American Elm's heirloom tomato salad includes imported Italian cheese.EXPAND
American Elm's heirloom tomato salad includes imported Italian cheese.
Mark Antonation

At American Elm in the Berkeley neighborhood, local produce accounts for 25 to 50 percent of the menu, depending on what chef Brent Turnipseede can get. Squash is a big fall favorite, and he sources his from Kiowa Valley Organics. With the cucurbitas, Turnipseede will whip up a salad with pressed pears and cider vinaigrette, as well as a vegan pasta dish with roasted-pumpkin purée on the bottom and pepita pesto and charred coconut cheese on top.

He also makes smoked stracciatella fritters with whatever he has on hand. "I use whatever kinds of squash I can get," says Turnipseede. "I wrote the recipes so they are pretty flexible and not too specific to the kind we use."

A seasonally appropriate display of squash at the Kiowa Valley Organics Inc. stand.EXPAND
A seasonally appropriate display of squash at the Kiowa Valley Organics Inc. stand.
Linnea Covington

Turnipseede uses Front Range Fungi to supply all the mushrooms for American Elm. When parsnips and sweet potatoes come in, he'll add them to a chicken dish, and he already has beets ready to be whipped into a fall salad. He also plans on grilling persimmons for a pork belly dish. And for dessert, he's looking at buttermilk pie with candied pumpkin sugaring the top.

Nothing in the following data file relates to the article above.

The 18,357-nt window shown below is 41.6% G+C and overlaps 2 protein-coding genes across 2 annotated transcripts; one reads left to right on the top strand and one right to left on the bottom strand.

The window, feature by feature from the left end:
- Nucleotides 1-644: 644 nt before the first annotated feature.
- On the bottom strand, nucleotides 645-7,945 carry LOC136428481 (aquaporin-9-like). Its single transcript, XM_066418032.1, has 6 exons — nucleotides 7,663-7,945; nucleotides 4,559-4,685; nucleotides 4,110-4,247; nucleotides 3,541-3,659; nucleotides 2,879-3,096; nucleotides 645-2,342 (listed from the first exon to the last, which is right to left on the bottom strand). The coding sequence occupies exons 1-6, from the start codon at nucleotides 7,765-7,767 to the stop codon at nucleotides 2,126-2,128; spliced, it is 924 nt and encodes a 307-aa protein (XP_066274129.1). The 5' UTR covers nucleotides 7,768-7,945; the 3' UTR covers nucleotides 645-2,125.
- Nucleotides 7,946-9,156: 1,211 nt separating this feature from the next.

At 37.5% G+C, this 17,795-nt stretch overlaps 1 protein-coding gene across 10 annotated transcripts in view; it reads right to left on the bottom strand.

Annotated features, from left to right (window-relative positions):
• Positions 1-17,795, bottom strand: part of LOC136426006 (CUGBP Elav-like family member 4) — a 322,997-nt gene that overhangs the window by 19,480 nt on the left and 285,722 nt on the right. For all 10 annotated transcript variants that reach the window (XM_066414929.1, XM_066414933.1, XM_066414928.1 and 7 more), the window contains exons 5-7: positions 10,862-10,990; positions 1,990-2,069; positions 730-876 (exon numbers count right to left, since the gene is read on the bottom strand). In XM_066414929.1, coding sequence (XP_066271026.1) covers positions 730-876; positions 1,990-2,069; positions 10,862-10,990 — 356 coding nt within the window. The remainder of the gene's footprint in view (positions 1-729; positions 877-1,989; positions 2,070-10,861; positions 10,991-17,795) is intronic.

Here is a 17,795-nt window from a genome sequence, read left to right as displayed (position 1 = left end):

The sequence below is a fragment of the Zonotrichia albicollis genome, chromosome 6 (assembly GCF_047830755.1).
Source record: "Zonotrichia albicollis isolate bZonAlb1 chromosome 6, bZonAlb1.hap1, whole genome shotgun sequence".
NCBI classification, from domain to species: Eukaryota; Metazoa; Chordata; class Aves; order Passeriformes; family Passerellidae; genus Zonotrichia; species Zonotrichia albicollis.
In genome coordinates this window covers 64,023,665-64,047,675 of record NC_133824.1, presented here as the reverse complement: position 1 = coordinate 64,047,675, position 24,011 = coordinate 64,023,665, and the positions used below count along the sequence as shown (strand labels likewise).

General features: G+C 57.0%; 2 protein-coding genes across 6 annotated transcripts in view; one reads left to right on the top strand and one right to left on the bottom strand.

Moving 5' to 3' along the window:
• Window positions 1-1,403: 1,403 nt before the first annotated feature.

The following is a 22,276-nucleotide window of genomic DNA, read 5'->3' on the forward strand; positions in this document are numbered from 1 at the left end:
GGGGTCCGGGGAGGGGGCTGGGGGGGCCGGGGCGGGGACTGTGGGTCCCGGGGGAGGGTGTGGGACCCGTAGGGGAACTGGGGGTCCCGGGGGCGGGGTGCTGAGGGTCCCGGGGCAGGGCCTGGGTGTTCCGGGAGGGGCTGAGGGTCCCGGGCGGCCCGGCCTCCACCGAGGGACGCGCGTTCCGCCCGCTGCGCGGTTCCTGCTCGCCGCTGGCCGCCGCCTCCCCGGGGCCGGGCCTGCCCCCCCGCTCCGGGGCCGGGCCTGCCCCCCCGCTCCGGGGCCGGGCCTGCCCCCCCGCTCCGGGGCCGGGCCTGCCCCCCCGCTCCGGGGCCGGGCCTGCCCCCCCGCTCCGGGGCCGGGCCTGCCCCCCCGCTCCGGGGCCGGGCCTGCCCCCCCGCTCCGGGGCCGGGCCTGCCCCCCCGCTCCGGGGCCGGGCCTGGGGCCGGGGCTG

Pumpkin isn't on the menu at Chow Morso Osteria in downtown Denver, and that's just fine with chef/owner Ryan Fletter, who also runs Barolo Grill. While Italian food might not be the first cuisine that comes to mind when considering how to use Colorado produce, Fletter knows how to make local fruits and vegetables shine in his recipes. And right now, he's making the most of summer's leftover bounty.